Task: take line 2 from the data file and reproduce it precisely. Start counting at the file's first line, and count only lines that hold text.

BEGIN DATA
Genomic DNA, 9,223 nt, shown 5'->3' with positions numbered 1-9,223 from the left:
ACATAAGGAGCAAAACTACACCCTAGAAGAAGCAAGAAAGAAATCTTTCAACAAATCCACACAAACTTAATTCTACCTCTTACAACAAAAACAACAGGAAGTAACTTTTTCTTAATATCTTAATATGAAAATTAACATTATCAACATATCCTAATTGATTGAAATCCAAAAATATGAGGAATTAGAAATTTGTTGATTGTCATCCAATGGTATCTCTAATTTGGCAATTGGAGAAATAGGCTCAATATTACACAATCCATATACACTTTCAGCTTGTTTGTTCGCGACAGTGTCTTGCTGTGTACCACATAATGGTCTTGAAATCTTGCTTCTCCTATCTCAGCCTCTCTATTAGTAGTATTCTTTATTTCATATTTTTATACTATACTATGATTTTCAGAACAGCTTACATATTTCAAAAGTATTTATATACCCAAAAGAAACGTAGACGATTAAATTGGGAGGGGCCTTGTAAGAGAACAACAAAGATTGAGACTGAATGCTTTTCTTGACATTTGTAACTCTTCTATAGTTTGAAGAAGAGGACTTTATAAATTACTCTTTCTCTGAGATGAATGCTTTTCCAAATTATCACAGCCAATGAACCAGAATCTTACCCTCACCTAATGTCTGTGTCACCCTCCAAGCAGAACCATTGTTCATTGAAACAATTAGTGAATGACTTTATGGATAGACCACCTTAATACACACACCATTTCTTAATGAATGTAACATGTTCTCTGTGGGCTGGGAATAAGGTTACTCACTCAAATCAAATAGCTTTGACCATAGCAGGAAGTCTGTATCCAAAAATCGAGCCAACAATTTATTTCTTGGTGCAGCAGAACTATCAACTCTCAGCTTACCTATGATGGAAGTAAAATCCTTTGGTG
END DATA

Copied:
ACATAAGGAGCAAAACTACACCCTAGAAGAAGCAAGAAAGAAATCTTTCAACAAATCCACACAAACTTAATTCTACCTCTTACAACAAAAACAACAGGAAGTAACTTTTTCTTAATATCTTAATATGAAAATTAACATTATCAACATATCCTAATTGATTGAAATCCAAAAATATGAGGAATTAGAAATTTGTTGATTGTCATCCAATGGTATCTCTAATTTGGCAATTGGAGAAATAGGCTCAATATTACACAATCCATATACACTTTCAGCTTGTTTGTTCGCGACAGTGTCTTGCTGTGTACCACATAATGGTCTTGAAATCTTGCTTCTCCTATCTCAGCCTCTCTATTAGTAGTATTCTTTATTTCATATTTTTATACTATACTATGATTTTCAGAACAGCTTACATATTTCAAAAGTATTTATATACCCAAAAGAAACGTAGACGATTAAATTGGGAGGGGCCTTGTAAGAGAACAACAAAGATTGAGACTGAATGCTTTTCTTGACATTTGTAACTCTTCTATAGTTTGAAGAAGAGGACTTTATAAATTACTCTTTCTCTGAGATGAATGCTTTTCCAAATTATCACAGCCAATGAACCAGAATCTTACCCTCACCTAATGTCTGTGTCACCCTCCAAGCAGAACCATTGTTCATTGAAACAATTAGTGAATGACTTTATGGATAGACCACCTTAATACACACACCATTTCTTAATGAATGTAACATGTTCTCTGTGGGCTGGGAATAAGGTTACTCACTCAAATCAAATAGCTTTGACCATAGCAGGAAGTCTGTATCCAAAAATCGAGCCAACAATTTATTTCTTGGTGCAGCAGAACTATCAACTCTCAGCTTACCTATGATGGAAGTAAAATCCTTTGGTG